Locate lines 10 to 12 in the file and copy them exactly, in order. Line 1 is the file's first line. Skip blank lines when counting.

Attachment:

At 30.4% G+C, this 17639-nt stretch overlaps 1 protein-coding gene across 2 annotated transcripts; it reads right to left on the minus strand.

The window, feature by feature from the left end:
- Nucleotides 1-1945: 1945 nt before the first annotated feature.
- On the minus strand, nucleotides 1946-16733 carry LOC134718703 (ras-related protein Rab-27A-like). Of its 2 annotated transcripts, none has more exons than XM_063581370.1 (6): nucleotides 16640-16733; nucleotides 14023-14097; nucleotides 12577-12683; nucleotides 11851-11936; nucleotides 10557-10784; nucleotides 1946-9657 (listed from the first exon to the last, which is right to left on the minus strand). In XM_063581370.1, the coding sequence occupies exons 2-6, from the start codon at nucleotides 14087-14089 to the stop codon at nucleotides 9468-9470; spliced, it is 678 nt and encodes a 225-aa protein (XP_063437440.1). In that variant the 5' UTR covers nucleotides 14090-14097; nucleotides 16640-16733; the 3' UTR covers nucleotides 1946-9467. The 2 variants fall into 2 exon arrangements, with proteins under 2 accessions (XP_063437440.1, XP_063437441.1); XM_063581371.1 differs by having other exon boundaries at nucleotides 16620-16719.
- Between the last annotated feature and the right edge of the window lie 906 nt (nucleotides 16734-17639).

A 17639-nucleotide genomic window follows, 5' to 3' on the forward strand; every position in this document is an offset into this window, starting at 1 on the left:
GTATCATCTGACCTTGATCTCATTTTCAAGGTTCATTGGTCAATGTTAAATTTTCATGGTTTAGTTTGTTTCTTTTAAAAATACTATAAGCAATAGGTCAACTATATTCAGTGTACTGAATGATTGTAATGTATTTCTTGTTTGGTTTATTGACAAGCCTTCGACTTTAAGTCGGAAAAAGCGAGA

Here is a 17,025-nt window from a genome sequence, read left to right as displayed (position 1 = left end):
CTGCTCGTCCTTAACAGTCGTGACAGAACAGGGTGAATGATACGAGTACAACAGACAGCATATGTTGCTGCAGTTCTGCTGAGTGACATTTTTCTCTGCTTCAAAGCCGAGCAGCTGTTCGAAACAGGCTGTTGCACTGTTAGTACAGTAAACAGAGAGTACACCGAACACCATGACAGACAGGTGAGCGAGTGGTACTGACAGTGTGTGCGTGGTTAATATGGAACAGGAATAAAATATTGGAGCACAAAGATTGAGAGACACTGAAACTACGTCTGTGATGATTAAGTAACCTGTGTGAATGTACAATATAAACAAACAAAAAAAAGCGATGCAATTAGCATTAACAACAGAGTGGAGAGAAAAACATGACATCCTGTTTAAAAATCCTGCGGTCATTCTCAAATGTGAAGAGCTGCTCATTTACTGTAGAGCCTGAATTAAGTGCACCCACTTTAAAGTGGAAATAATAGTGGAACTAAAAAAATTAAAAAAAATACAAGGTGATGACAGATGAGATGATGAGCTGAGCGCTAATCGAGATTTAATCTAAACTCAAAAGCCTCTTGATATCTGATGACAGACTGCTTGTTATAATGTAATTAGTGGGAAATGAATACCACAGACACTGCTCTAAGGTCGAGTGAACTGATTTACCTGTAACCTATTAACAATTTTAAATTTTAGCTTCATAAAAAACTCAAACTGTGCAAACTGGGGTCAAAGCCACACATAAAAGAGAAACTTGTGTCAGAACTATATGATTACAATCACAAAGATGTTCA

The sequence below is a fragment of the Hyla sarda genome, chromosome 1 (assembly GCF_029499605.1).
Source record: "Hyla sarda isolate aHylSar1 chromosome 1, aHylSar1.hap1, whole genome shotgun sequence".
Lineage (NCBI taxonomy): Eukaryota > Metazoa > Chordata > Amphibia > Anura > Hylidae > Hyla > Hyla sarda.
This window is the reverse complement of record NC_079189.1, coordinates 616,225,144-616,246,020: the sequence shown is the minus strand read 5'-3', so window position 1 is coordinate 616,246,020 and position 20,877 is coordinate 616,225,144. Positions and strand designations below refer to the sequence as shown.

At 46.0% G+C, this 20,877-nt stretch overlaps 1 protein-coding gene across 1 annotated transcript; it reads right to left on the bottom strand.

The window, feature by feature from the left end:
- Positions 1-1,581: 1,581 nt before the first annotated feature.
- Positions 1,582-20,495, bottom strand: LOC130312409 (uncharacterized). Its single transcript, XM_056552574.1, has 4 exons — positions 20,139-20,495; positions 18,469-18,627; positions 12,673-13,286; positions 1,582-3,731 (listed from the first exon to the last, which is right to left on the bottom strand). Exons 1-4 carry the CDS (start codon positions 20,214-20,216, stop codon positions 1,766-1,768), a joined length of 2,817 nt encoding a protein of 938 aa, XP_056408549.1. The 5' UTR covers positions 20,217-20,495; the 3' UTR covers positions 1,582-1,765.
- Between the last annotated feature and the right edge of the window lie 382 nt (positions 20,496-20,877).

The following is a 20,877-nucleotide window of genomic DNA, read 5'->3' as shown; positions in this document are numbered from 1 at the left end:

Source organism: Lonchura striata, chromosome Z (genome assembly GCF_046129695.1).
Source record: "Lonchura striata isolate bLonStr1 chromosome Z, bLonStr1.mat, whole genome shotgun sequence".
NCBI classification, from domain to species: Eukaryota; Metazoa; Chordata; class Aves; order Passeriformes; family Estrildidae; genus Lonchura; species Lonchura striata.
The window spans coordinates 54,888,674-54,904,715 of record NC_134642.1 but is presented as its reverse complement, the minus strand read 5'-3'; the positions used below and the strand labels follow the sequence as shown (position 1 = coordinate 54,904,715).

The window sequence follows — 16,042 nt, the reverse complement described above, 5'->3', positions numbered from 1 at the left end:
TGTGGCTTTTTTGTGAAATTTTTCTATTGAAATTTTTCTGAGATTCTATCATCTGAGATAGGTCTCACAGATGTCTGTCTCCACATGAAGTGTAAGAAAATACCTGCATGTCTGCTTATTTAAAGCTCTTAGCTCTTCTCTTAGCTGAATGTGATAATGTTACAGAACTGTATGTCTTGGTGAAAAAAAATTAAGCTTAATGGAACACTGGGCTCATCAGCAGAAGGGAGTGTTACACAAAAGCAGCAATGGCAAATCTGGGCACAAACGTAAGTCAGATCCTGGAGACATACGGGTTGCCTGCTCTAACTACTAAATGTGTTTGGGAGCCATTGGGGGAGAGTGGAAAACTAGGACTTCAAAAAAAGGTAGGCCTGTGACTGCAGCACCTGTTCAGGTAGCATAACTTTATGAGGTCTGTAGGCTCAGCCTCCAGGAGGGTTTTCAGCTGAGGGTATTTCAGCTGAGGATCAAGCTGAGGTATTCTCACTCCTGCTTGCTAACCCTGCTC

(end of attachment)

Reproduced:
The sequence below is a fragment of the Hyla sarda genome, chromosome 1 (assembly GCF_029499605.1).
Source record: "Hyla sarda isolate aHylSar1 chromosome 1, aHylSar1.hap1, whole genome shotgun sequence".
Lineage (NCBI taxonomy): Eukaryota > Metazoa > Chordata > Amphibia > Anura > Hylidae > Hyla > Hyla sarda.